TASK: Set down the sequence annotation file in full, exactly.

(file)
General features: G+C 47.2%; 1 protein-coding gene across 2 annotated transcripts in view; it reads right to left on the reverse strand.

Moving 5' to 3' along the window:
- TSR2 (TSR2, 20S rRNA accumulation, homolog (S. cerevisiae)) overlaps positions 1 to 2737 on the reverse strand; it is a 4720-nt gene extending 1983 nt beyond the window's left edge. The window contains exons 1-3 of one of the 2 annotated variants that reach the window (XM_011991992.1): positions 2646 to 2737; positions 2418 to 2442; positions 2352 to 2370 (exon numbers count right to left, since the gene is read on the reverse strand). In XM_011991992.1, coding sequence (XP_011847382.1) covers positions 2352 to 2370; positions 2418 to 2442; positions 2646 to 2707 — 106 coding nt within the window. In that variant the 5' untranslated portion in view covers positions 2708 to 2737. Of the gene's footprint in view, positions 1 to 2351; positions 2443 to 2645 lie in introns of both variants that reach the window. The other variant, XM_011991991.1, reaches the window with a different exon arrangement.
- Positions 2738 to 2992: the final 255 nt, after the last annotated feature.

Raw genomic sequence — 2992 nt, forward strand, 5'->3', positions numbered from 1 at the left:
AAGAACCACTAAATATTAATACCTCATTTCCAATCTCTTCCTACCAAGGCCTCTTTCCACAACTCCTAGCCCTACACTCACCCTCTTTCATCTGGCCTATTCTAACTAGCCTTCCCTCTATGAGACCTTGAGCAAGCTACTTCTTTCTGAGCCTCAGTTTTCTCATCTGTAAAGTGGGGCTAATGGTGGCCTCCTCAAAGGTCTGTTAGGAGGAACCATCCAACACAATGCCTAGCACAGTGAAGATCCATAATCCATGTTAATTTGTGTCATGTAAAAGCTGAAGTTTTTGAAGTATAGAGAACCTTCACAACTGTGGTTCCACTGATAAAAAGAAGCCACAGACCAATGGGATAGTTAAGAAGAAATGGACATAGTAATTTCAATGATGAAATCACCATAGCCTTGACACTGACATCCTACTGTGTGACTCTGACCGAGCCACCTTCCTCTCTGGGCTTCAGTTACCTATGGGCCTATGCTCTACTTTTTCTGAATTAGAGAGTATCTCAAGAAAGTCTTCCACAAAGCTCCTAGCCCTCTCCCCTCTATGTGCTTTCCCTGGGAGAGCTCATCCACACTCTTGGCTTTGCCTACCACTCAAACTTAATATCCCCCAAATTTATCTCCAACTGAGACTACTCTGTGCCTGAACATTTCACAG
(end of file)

General features: G+C 47.2%; 1 protein-coding gene across 2 annotated transcripts in view; it reads right to left on the reverse strand.

Moving 5' to 3' along the window:
- TSR2 (TSR2, 20S rRNA accumulation, homolog (S. cerevisiae)) overlaps positions 1 to 2737 on the reverse strand; it is a 4720-nt gene extending 1983 nt beyond the window's left edge. The window contains exons 1-3 of one of the 2 annotated variants that reach the window (XM_011991992.1): positions 2646 to 2737; positions 2418 to 2442; positions 2352 to 2370 (exon numbers count right to left, since the gene is read on the reverse strand). In XM_011991992.1, coding sequence (XP_011847382.1) covers positions 2352 to 2370; positions 2418 to 2442; positions 2646 to 2707 — 106 coding nt within the window. In that variant the 5' untranslated portion in view covers positions 2708 to 2737. Of the gene's footprint in view, positions 1 to 2351; positions 2443 to 2645 lie in introns of both variants that reach the window. The other variant, XM_011991991.1, reaches the window with a different exon arrangement.
- Positions 2738 to 2992: the final 255 nt, after the last annotated feature.

Raw genomic sequence — 2992 nt, forward strand, 5'->3', positions numbered from 1 at the left:
AAGAACCACTAAATATTAATACCTCATTTCCAATCTCTTCCTACCAAGGCCTCTTTCCACAACTCCTAGCCCTACACTCACCCTCTTTCATCTGGCCTATTCTAACTAGCCTTCCCTCTATGAGACCTTGAGCAAGCTACTTCTTTCTGAGCCTCAGTTTTCTCATCTGTAAAGTGGGGCTAATGGTGGCCTCCTCAAAGGTCTGTTAGGAGGAACCATCCAACACAATGCCTAGCACAGTGAAGATCCATAATCCATGTTAATTTGTGTCATGTAAAAGCTGAAGTTTTTGAAGTATAGAGAACCTTCACAACTGTGGTTCCACTGATAAAAAGAAGCCACAGACCAATGGGATAGTTAAGAAGAAATGGACATAGTAATTTCAATGATGAAATCACCATAGCCTTGACACTGACATCCTACTGTGTGACTCTGACCGAGCCACCTTCCTCTCTGGGCTTCAGTTACCTATGGGCCTATGCTCTACTTTTTCTGAATTAGAGAGTATCTCAAGAAAGTCTTCCACAAAGCTCCTAGCCCTCTCCCCTCTATGTGCTTTCCCTGGGAGAGCTCATCCACACTCTTGGCTTTGCCTACCACTCAAACTTAATATCCCCCAAATTTATCTCCAACTGAGACTACTCTGTGCCTGAACATTTCACAG